Concrete heat

Concrete heat Residents of Bhubaneswar were in for a hot shock when the temperature soared to 46.3 degrees Celsius on May 7. According to environmental scientists, the climatic disorder was caused by the large-scale construction of concrete houses and falling of the groundwater levels. Bhubaneswar has now earned the dubious distinction as the country's hottest state capital this summer, leaving well known hot spots like Lucknow and Patna behind. Meteorologists described the May 7 experience as a "stray and sporadic" phenomenon caused by the strong westerly wind blowing across central India.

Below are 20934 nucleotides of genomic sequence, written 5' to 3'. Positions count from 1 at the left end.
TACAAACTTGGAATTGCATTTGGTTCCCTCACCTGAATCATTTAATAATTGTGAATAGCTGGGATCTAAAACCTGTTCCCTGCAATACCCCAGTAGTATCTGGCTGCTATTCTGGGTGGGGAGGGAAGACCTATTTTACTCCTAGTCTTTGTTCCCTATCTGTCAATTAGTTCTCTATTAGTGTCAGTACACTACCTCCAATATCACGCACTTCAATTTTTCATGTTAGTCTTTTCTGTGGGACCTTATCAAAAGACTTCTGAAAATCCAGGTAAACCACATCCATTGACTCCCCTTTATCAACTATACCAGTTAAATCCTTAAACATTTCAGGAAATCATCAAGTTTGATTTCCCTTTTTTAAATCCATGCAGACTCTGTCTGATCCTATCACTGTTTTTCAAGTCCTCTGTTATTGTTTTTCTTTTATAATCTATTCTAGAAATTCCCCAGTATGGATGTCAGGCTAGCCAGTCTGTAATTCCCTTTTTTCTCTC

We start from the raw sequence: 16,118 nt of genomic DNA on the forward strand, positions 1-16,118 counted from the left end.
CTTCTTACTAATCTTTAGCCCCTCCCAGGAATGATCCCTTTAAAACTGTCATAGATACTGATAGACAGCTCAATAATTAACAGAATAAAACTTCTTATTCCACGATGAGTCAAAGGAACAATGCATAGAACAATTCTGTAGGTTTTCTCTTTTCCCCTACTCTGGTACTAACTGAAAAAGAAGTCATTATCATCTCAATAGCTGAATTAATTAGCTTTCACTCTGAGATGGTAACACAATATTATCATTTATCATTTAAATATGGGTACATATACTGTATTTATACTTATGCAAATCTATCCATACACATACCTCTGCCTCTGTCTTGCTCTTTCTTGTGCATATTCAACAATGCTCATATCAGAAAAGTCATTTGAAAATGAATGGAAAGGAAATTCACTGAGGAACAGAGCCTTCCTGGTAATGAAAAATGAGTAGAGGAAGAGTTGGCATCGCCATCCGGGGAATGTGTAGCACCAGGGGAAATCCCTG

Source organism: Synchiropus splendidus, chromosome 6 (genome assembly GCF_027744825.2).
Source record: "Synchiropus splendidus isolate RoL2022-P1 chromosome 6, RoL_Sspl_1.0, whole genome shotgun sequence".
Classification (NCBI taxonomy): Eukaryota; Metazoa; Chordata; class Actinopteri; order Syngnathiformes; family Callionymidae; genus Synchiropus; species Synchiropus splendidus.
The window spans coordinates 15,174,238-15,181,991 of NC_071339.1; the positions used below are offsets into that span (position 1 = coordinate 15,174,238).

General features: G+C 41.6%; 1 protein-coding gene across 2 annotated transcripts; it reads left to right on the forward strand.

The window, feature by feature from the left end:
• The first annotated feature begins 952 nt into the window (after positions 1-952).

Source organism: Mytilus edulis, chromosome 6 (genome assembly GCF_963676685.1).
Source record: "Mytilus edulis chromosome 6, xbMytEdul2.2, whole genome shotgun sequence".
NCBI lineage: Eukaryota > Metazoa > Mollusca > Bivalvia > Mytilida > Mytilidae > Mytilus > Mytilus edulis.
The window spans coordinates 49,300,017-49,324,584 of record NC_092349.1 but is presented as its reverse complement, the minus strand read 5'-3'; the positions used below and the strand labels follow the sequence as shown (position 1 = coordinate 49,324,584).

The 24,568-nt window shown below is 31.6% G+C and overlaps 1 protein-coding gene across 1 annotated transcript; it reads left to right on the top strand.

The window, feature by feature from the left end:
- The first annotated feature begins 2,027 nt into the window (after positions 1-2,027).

The longtime residents of Bhubaneswar, however, complain that summer temperatures have been scorching for the past few years. This is due to the widespread use of concrete for city buildings, feels C R Das, solar energy expert and environmental scientist. Ecologist K L Pujari points out that with Bhubaneshwar's laterite soil, concrete structures should be severely restricted to maintain the environmental balance. The indiscriminate use of groundwater by residents has also caused a drop in the groundwater table and drying up of the top soil in many areas, contributing to make the city a heat chamber.

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